Monthly Archives: March 2018

Who are you? Writing virtues into the writing life

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‘Virtue’ is a word we don’t hear a great deal. There’s an anachronistic ring to it. It can also sound smug. A problem with over-focussing on self-improvement is that it can make us seem remote, self-satisfied and self-centred. An irony if we’re setting out to be kinder or more patient. We become rather like Fitzgerald’s Gatsby:

Every one suspects himself of at least one of the cardinal virtues, and this is mine: I am one of the few honest people that I have ever known.

In Cultivating Virtue, philosopher Christine Swanton suggests that instead of cultivating ourselves, we concentrate on doing virtuous actions. The first step toward virtue is to act as if you have that quality. We then hope that through feedback and reflection, growth follows without self-obsessing. Or as Aristotle puts it:

(Wo)men acquire a particular quality by constantly acting a particular way… you become just by performing just actions, temperate by performing temperate actions, brave by performing brave actions.

Who we are is fluid. We don’t come written in stone. Humans are adaptable. The environment we live in makes a huge difference, as do the choices we make. There are things we have little or no influence over in life, but we have the capacity to change, to become the person we want to be.

One of the joys of being a storyteller is that it’s not only about fiction. I can also write myself. But it has to go further than narrativising — my journal is a good place to plan and reflect, but it also has to translate into action. …

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With this in mind, at New Year I invested in a tiny book. And I set about a long journalling exercise around what 13 virtues or qualities I should action this year. Why thirteen?

Because I’d read an article about Benjamin Franklin who chose 13 virtues and focussed on one each week. Choosing 13 meant that each quality would get four weeks of attention over the year. That seemed feasible. And I like the idea of revisiting each quality whilst not obsessing about one or two things constantly.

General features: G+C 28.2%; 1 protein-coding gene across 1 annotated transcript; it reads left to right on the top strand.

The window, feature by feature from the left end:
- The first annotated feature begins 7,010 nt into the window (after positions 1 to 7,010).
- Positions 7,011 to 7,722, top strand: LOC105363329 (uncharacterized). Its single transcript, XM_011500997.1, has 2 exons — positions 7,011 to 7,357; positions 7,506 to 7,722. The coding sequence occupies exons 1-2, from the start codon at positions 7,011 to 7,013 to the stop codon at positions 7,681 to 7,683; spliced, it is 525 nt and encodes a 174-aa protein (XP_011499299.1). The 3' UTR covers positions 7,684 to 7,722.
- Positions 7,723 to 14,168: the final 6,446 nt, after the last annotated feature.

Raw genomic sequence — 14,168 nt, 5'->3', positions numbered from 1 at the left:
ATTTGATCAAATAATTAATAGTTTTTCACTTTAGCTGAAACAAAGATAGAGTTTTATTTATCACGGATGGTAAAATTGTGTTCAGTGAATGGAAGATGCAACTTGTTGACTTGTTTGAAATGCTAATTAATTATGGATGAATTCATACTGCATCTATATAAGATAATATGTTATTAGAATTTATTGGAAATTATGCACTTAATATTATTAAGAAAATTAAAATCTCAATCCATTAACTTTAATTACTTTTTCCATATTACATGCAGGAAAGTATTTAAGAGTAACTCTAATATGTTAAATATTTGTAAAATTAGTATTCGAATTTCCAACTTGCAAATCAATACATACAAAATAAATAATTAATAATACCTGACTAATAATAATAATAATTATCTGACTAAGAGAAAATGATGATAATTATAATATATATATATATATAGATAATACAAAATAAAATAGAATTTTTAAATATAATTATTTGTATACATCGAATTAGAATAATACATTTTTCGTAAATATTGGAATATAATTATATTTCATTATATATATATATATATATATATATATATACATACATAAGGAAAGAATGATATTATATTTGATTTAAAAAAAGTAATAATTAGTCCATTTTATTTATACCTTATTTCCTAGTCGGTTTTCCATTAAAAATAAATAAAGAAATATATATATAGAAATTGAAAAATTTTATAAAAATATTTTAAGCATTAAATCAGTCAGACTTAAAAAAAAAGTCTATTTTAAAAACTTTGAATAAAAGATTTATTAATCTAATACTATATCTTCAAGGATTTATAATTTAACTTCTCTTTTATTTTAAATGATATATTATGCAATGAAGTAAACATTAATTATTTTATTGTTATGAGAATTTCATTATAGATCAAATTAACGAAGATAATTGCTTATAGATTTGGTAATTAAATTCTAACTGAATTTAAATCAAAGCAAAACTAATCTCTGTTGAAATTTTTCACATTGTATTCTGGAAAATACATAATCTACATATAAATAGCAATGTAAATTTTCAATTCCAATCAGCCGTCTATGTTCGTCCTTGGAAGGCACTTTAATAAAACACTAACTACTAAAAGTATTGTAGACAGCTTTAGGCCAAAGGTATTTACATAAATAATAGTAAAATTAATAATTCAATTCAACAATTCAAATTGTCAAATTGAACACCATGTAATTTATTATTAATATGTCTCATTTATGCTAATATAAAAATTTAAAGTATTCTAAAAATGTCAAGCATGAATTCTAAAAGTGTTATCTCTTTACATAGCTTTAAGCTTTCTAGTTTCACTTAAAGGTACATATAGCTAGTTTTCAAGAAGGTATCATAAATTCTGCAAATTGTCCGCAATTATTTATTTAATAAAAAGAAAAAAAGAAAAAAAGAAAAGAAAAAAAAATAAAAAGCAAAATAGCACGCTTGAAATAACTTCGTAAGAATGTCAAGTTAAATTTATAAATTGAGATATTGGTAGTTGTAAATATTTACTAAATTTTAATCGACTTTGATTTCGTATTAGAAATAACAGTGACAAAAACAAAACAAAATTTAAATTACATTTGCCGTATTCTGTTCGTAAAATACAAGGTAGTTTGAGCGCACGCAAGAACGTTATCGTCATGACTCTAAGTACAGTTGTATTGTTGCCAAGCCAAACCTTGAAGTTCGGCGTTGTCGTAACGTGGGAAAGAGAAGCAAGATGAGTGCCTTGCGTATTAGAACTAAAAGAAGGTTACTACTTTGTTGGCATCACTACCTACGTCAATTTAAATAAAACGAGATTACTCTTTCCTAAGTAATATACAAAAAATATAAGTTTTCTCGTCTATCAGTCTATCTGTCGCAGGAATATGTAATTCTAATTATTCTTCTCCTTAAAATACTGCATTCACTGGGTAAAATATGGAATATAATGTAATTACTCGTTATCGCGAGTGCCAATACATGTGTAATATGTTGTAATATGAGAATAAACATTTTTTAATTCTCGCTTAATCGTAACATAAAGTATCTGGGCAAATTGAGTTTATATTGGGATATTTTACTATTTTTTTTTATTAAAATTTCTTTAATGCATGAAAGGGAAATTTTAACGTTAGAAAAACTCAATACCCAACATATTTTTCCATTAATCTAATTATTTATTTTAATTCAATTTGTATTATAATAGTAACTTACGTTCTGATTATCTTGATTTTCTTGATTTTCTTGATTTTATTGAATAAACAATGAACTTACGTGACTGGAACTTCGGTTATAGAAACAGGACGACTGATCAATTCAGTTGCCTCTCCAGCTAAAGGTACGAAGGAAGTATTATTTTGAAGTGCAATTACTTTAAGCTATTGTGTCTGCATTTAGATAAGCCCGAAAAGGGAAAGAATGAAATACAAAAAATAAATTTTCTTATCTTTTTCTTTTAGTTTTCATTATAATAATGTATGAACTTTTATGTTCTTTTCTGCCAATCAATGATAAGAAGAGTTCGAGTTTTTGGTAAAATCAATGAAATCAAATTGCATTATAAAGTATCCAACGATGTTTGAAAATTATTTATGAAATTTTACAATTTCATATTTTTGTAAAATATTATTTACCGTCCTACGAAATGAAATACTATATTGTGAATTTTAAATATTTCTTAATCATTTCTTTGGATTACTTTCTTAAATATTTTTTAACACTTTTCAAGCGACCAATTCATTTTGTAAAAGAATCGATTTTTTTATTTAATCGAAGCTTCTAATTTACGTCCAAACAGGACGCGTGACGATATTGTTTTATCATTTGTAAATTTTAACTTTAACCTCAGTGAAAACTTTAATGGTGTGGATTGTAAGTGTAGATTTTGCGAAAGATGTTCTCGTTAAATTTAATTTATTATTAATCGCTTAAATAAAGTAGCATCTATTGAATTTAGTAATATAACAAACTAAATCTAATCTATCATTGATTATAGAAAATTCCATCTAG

A ‘year’ of course can start at any point, so if it appeals, you can begin at any time.

Thirteen qualities for the year

These are the 13 virtues or qualities that emerged for me over several journalling sessions:

I hope you’ll read on on Medium and clap the article there if you enjoy it …

 

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How to map your awesome creativity

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Recently, reading Wild Women, Wild Writing by Judy Reeves, I came across a brilliant writing exercise. The aim was to draw a map of your creativity. The instructions were simple — use a bunch of coloured pens to jot down all the ways you remember being creative, from childhood onwards.

Remembering forgotten creativity

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I hope you’ll continue reading on Medium and clap the post there … it’s a wonderful exercise for reminding yourself that you are more creative than you might sometimes realise … Thank you for reading!

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All you have to do is write one true sentence

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One of the things I’m involved in as an editor at an indie press is adjudicating fiction in our competitions. This year we’ve amalgamated the fiction prizes into one so that people can submit across prose genres — short stories, novels and novellas.